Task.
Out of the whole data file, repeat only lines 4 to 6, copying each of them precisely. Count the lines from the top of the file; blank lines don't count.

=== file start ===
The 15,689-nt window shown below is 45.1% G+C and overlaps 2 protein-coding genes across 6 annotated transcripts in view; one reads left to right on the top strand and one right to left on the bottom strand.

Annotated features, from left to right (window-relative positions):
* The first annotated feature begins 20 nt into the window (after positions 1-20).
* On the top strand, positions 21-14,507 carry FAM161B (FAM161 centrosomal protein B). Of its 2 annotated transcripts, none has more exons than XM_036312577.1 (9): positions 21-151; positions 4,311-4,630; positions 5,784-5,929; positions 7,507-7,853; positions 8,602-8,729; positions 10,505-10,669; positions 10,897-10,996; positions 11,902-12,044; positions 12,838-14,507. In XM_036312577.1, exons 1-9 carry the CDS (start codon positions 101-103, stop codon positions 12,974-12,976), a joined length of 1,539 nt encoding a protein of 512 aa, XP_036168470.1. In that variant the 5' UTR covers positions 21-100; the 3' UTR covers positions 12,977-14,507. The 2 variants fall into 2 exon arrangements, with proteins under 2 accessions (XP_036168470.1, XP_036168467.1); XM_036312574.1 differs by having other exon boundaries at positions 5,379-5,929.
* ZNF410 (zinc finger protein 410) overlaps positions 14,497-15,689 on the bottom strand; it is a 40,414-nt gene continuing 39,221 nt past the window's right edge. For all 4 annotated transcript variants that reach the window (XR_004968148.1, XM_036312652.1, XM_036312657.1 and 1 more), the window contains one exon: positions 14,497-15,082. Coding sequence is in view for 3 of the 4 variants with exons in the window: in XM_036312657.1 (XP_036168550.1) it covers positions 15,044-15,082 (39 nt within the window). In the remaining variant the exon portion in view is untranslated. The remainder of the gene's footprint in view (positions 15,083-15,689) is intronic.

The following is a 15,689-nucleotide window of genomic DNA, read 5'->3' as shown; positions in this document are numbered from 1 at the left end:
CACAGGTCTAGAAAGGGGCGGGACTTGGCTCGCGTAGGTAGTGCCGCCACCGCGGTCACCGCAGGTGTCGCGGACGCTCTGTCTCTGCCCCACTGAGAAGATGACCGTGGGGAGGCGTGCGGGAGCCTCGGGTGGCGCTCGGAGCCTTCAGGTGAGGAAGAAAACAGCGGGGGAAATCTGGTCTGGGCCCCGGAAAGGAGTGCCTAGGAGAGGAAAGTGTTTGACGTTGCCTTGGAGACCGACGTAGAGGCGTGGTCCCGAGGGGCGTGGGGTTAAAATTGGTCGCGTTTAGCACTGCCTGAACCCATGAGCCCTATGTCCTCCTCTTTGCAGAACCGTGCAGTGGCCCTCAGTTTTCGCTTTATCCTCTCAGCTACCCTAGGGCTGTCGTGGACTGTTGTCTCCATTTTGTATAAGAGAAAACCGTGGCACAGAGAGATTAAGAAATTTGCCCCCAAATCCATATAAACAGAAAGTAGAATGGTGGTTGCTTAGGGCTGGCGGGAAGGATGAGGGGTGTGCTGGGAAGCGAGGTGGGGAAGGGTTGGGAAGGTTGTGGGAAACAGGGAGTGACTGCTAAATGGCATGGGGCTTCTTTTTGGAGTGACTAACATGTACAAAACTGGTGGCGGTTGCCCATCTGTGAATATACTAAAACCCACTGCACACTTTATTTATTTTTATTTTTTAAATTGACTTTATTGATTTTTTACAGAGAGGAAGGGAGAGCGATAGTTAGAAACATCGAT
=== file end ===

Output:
* On the top strand, positions 21-14,507 carry FAM161B (FAM161 centrosomal protein B). Of its 2 annotated transcripts, none has more exons than XM_036312577.1 (9): positions 21-151; positions 4,311-4,630; positions 5,784-5,929; positions 7,507-7,853; positions 8,602-8,729; positions 10,505-10,669; positions 10,897-10,996; positions 11,902-12,044; positions 12,838-14,507. In XM_036312577.1, exons 1-9 carry the CDS (start codon positions 101-103, stop codon positions 12,974-12,976), a joined length of 1,539 nt encoding a protein of 512 aa, XP_036168470.1. In that variant the 5' UTR covers positions 21-100; the 3' UTR covers positions 12,977-14,507. The 2 variants fall into 2 exon arrangements, with proteins under 2 accessions (XP_036168470.1, XP_036168467.1); XM_036312574.1 differs by having other exon boundaries at positions 5,379-5,929.
* ZNF410 (zinc finger protein 410) overlaps positions 14,497-15,689 on the bottom strand; it is a 40,414-nt gene continuing 39,221 nt past the window's right edge. For all 4 annotated transcript variants that reach the window (XR_004968148.1, XM_036312652.1, XM_036312657.1 and 1 more), the window contains one exon: positions 14,497-15,082. Coding sequence is in view for 3 of the 4 variants with exons in the window: in XM_036312657.1 (XP_036168550.1) it covers positions 15,044-15,082 (39 nt within the window). In the remaining variant the exon portion in view is untranslated. The remainder of the gene's footprint in view (positions 15,083-15,689) is intronic.

The following is a 15,689-nucleotide window of genomic DNA, read 5'->3' as shown; positions in this document are numbered from 1 at the left end: